I was in town on business for a week, and it just so happened to be the same week as 4-20 (First 420 since rec use was introduced by the state).  A few co-workers of mine and I decided we wanted to try to place an order with eaze since we kept seeing all the billboards around town and even bus signs.

First impressions, the site is clean and easy to use. You have to submit your id via ticket/email (Super easy just snap a pic.) They had me verified in about 20-30 mins. We noticed they only take cash on delivery, not a big deal but putting it on a card would have been nice (They are working on fixing cc’s I guess.)

After being verified it was super easy to navigate and pick what we wanted, it was like ordering uber eats but way more enjoyable + more options. Most of the above pic is from Eaze. The rest from The Bloom Room (See other review.)

We ended up ordering around $300 of goods between us all. This included, Flower, Wax/Shatter, Mints, Cookies, Gummies and Cookie/Toffee. All of it was fresh and delivered within 45 mins from ordering.

I put on the order notes to be discrete due to 50+ of us staying in the same hotel, the lady delivering the order told the front desk it was a food delivery so they called me and asked if I wanted to let her up. Five or so minutes later, a super nice older lady showed up with our order collected the funds and left. We half expected a bouncer type dude to show up so this was a super nice exp on our part.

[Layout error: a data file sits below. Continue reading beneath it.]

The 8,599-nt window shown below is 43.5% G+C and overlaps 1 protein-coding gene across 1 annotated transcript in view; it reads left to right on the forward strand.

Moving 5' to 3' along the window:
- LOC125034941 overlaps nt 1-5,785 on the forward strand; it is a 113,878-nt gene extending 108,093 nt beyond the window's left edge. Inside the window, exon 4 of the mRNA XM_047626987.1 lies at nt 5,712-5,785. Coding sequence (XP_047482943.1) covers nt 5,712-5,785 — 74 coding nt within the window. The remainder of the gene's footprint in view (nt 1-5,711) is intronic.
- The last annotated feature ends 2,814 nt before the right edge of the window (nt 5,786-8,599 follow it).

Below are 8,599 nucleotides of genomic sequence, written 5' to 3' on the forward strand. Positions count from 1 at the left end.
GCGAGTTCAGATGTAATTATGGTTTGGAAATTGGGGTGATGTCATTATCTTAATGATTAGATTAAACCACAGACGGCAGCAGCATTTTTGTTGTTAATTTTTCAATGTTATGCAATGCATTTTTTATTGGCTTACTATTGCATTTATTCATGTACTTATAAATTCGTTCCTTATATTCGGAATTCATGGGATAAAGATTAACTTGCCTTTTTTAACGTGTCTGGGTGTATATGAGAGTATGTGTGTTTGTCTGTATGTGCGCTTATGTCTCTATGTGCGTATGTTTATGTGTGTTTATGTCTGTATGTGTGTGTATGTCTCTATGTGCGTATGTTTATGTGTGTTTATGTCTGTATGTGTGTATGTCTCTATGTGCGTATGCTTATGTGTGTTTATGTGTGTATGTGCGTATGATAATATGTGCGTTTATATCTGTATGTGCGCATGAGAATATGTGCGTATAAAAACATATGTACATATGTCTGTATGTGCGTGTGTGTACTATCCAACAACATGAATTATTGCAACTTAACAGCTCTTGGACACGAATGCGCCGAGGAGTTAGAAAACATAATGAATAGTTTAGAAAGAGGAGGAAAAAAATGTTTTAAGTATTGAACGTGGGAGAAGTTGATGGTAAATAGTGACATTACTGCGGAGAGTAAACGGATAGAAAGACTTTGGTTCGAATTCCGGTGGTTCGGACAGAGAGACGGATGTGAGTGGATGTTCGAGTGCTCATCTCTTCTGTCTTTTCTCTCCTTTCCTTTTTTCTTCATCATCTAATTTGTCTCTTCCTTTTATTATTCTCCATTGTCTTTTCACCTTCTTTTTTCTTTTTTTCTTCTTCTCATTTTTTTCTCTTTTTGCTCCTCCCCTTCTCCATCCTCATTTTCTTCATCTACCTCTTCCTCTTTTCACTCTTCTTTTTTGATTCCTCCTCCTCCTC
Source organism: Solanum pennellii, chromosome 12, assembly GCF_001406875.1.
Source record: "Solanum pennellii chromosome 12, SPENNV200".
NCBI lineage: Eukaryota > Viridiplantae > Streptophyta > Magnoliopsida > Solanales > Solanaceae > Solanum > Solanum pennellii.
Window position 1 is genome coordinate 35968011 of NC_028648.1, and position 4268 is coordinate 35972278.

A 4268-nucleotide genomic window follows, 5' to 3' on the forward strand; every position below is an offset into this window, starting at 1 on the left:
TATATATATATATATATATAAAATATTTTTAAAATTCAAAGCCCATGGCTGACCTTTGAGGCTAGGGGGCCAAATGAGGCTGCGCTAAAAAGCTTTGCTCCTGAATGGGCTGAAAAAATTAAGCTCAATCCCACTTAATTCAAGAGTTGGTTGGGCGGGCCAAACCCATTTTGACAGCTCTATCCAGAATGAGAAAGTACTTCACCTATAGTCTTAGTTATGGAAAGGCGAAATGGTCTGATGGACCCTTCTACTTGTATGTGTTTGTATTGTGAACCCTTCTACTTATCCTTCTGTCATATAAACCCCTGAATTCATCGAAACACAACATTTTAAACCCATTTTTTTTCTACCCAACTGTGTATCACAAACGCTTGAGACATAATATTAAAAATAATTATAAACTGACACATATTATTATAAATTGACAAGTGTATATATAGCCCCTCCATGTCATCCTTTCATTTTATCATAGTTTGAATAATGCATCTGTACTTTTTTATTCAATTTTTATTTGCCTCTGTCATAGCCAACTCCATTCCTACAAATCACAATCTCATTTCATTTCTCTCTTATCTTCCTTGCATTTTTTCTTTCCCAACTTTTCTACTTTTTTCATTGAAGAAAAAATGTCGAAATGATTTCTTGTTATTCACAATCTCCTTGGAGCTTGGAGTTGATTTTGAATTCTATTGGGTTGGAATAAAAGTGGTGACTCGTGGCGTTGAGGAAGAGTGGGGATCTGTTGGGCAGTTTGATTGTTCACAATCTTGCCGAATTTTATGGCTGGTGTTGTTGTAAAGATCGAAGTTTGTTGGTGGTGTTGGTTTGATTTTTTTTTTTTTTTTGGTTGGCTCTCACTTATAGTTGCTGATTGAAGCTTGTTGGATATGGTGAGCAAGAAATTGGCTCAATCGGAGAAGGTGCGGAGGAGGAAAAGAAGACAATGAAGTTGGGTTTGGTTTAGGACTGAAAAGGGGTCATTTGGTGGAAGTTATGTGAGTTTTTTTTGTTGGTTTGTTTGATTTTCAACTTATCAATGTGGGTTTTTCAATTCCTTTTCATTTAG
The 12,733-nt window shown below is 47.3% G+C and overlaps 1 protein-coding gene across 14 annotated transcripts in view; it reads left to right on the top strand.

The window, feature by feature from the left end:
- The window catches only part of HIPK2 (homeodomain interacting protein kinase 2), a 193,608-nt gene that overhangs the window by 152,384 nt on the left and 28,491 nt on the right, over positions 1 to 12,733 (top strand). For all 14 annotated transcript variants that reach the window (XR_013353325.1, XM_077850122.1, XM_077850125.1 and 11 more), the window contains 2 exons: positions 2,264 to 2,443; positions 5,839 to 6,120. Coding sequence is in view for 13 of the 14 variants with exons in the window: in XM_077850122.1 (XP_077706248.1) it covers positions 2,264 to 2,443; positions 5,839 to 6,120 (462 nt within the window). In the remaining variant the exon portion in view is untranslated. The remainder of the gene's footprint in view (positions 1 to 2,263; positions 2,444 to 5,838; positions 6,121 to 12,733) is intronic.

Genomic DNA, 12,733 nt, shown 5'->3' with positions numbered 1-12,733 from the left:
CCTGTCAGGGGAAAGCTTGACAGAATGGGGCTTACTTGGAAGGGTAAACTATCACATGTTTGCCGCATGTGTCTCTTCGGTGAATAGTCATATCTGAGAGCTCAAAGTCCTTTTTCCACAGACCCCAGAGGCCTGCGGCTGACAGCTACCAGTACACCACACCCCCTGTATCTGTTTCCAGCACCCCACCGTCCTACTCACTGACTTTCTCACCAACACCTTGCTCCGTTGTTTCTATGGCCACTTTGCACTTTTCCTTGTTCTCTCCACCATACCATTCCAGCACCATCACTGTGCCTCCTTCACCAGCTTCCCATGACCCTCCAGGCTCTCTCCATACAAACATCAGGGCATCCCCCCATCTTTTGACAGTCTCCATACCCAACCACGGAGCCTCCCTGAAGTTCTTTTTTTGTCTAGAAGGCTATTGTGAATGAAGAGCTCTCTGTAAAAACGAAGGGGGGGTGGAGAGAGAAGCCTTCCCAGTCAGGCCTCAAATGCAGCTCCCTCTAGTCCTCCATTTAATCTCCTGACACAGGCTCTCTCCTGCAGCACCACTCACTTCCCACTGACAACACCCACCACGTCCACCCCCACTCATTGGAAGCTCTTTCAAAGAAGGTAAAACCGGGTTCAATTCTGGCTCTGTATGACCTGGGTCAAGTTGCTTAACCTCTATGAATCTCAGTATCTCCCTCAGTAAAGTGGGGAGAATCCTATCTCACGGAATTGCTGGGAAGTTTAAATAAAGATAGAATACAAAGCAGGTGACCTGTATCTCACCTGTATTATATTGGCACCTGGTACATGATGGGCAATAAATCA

All in experience and products were above par, and we were super glad we ordered from Eaze instead of finding another dispensary downtown. Review 4/17/2018 in San Francisco

Overall exp was 10/10 would 100% use again! 

Use this link to get a free 20$ on your first order.

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Bloom Room Review 4/15/2018 in San Francisco

Main Website Image - April 2018_v1-01 (1).png

Stumbled upon this place recently while in San Francisco on bizz, being my first time in a Dispensary since the recreational legalization of CannabisMarijuana my buddy and I thought what the hell?

First impressions, walking down an alley that is Jessie St we thought this is kinda shady. Walking farther down we saw a bouncer looking guy who actually was super rad and a hella nice guy. He welcomed us in and asked it was our first time, we said yes so he asked for our government issued id’s and told us to take a seat and wait for them to call us up.

Place had great music playing, super rad people working there and was Dog friendly which is a plus because who doesn’t like dogs? They called us up to sign up for a membership which was sign and date here on an IPAD lol. Super easy, super fast and we were off to the back to have some laughs and pick out our goodies.

Line was long, but went super fast. I had looked this place up before we went, we ate around the corner at Mel’s Dinner (Super good and recommended btw.) So we already knew what they had to offer sort of. They have 4 gram 8ths all day which some are 25$.

I got up to the bud-tender and knew exactly what I wanted, we got 4 different 8th’s for $100 and a bag of chocolate chip cookies for desert :).

Blue Dream, Ambrosia, Blueberry Pie Littles, and Big Kahuna were what we picked out for bud. ( 2 Sativa, and 2 Indica)

The place was super rad, chill and not pushy on taking your time. They employ super cool people and take the time to make sure your experience is great. Products were all up to par with medical grade in a recreational setting.

You can visit them here

Overall the experience / product and price was 10/10